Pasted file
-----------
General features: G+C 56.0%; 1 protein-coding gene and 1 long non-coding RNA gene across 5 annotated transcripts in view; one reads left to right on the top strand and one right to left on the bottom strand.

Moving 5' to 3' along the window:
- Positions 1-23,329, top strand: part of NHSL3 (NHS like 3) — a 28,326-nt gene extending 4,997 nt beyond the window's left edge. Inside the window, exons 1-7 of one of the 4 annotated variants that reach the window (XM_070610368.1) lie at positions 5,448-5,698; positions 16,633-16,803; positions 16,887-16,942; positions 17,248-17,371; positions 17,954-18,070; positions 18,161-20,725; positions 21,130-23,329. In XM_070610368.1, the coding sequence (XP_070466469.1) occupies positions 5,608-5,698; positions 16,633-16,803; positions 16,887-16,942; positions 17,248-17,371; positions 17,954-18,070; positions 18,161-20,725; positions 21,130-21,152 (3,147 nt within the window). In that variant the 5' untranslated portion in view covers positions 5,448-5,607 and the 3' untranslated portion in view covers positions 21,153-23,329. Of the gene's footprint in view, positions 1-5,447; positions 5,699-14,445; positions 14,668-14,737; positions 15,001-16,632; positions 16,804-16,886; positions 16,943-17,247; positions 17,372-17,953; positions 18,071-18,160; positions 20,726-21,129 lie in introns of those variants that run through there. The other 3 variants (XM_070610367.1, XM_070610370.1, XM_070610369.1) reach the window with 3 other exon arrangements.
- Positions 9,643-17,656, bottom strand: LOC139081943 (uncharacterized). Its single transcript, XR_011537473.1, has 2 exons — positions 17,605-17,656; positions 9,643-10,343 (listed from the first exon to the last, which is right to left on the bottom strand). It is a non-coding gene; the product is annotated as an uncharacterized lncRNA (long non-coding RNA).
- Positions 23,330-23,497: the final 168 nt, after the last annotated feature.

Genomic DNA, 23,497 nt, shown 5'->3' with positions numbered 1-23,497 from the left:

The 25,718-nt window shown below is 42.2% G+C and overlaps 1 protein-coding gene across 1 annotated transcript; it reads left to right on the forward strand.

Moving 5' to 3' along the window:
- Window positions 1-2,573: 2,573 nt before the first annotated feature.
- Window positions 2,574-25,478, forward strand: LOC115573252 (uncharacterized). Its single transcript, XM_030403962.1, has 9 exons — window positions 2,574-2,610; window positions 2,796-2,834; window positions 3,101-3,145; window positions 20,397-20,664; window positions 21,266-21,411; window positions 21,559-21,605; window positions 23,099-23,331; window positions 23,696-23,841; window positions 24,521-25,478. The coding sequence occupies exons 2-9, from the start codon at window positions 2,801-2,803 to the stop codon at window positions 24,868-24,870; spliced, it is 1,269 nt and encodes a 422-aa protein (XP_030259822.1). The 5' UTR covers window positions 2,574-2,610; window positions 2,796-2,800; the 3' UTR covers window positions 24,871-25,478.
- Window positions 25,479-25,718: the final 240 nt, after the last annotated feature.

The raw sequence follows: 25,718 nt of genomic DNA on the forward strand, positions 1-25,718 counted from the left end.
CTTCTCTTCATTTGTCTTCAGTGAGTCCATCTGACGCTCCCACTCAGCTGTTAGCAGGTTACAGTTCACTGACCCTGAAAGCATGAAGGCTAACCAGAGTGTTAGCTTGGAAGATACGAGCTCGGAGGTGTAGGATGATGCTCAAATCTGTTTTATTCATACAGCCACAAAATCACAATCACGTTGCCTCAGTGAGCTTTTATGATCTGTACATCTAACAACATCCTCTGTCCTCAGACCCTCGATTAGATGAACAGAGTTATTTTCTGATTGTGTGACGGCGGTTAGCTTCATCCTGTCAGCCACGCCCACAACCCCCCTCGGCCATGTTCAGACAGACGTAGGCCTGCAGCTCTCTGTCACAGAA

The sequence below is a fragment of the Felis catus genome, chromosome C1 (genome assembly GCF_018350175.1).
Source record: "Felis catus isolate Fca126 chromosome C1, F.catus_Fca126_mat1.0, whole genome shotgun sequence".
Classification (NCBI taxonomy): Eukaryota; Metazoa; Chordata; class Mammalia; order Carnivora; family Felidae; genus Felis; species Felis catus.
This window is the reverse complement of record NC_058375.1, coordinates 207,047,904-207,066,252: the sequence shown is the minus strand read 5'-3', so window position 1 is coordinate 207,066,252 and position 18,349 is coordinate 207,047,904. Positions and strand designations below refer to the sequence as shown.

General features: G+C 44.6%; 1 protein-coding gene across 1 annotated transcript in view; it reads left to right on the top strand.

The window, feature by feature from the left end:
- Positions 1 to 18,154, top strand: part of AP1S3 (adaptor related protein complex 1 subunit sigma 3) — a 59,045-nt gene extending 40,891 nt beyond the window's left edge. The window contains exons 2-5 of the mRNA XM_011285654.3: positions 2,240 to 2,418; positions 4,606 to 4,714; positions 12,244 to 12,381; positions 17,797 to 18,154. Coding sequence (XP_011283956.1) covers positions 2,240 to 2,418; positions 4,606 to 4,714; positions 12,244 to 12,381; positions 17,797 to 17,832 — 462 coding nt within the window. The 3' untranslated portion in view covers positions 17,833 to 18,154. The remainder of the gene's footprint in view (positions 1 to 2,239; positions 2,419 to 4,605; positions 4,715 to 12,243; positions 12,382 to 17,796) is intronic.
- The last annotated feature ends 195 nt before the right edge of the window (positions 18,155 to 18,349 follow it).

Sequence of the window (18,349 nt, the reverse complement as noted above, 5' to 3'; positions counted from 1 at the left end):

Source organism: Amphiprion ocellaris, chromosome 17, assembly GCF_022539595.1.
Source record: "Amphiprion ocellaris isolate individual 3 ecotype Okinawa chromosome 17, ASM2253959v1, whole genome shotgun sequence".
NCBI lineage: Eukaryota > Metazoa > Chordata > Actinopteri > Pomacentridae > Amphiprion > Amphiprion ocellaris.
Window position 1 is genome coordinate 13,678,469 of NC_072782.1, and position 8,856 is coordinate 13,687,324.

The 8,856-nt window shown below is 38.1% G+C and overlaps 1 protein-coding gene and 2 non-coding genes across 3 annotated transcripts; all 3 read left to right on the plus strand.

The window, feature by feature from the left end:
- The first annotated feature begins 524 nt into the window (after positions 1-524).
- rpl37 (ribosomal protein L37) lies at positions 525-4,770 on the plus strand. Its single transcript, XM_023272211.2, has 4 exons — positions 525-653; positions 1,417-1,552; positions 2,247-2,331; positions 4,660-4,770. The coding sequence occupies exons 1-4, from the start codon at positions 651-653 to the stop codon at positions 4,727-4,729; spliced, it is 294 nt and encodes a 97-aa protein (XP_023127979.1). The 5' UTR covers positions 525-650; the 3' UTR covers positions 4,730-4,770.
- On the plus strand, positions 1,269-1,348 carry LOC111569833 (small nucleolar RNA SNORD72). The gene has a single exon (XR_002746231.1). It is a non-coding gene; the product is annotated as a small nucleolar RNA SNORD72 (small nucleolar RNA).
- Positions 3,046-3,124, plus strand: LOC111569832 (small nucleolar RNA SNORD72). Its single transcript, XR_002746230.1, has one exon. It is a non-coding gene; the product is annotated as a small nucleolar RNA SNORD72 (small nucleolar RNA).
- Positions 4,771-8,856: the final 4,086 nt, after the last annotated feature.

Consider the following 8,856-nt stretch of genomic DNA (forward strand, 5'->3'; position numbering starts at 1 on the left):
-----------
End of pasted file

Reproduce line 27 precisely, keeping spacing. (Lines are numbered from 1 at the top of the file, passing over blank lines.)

The 8,856-nt window shown below is 38.1% G+C and overlaps 1 protein-coding gene and 2 non-coding genes across 3 annotated transcripts; all 3 read left to right on the plus strand.